What Are the Latest Updates on the Monkeypox Outbreak?
Confirmed in May 2022, an ongoing outbreak of monkeypox virus (MPXV) has emerged in many non-endemic countries around the world. The initial cluster of monkeypox cases was documented in the UK, following the detection of the first infection in a patient with a recent travel history from Nigeria on May 6. On 16 May, the UK Health Security Agency (UKHSA) has reported 4 new monkeypox cases with no apparent link to historically-endemic countries. Thereafter, the monkeypox virus has spread to different parts of the world and new cases were confirmed from an increasing number of countries not only in Europe, but also in the Americas, Asia, and Oceania.
Declared a public health emergency of international concern (PHEIC) by the World Health Organization (WHO), the current multi-national outbreak marks the first time that the monkeypox virus has spread widely outside the historically-endemic countries in Central and West Africa. With the world facing the challenges posed by both monkeypox and COVID-19, efforts to develop more efficient vaccines and diagnostic tests against monkeypox have also accelerated. Read along to learn more about the latest updates on monkeypox, the current state of the outbreak, the monkeypox vaccine, and different testing options for monkeypox.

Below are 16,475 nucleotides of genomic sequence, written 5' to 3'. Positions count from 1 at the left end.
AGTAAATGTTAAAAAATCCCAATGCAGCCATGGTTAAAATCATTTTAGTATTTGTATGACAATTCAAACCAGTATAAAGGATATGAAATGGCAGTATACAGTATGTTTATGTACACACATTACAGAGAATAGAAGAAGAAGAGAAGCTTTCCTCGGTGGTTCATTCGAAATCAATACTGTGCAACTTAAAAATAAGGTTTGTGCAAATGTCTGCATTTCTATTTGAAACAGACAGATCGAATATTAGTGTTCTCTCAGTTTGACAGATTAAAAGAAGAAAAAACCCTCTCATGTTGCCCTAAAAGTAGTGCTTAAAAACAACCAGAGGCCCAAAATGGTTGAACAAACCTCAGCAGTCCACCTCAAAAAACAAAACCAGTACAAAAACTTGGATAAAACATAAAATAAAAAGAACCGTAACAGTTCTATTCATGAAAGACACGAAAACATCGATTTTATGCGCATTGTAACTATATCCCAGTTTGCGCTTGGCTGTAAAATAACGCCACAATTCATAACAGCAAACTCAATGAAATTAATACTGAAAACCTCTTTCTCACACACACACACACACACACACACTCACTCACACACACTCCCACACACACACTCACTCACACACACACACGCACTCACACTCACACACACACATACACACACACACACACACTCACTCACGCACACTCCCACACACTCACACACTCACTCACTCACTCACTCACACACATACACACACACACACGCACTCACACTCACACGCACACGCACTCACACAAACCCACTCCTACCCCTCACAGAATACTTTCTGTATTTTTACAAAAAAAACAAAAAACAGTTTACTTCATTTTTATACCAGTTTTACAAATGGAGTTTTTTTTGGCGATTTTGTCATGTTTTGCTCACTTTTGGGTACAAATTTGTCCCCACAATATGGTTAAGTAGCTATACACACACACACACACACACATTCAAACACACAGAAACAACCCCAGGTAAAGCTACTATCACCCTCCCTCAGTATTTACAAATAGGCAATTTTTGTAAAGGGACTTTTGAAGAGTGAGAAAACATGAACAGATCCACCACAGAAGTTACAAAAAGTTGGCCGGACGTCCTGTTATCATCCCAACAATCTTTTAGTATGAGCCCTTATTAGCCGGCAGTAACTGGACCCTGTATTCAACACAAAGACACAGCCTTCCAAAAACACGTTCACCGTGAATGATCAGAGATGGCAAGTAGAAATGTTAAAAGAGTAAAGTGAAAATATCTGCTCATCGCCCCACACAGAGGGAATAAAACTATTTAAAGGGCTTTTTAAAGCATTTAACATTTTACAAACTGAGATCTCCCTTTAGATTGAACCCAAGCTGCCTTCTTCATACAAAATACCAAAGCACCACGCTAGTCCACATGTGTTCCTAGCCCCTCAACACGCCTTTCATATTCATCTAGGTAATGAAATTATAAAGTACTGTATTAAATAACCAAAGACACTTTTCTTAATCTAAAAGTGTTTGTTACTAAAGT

What is the monkeypox virus (MPXV)?
Monkeypox is a viral zoonotic disease caused by infection with monkeypox virus (MPXV). Monkeypox virus is an enveloped double-stranded DNA virus from the Orthopoxvirus genus in the family Poxviridae. As such, the monkeypox virus (MPXV) is closely related to various viruses such as the variola virus which causes smallpox, the vaccinia virus which was used for the development of smallpox vaccine, cowpox virus, and camel pox virus. While monkeypox was named after its initial discovery in monkeys in a Danish laboratory in 1958, various animal species has since been found vulnerable against the monkeypox virus, such as rope squirrels, tree squirrels, Gambian pouched rats, and dormice.
What are the symptoms of monkeypox?
Symptoms of monkeypox typically resemble those of smallpox but are usually milder. The most common symptoms of monkeypox include fever, chills, headache, lethargy, muscle pain, joint pain, swollen lymph nodes, fatigue, and back pain, followed by a rash which appear 1 to 5 days after the symptom onset.
How does the monkeypox virus (MPXV) transmit?
The monkeypox virus (MPXV) may enter via broken skin, respiratory tract, and mucous membranes including the eyes, nose, or mouth. The disease primarily spreads through close contact with the blood, bodily fluids, and lesion material of infected people and animals, or through contact with contaminated materials. While the monkeypox virus is known to affect anyone, the majority of the cases observed in the current outbreak outside the endemic regions has been found to involve men who have sex with men (MSM) with recent history of sexual contact with new or multiple partners. Accordingly, on July 28, the World Health Organization (WHO) has recommended men who have sex with men (MSM) to limit the number of sexual partners, reconsider engaging in intercourse with new partners, and maintain contact details to enable epidemiological follow-up.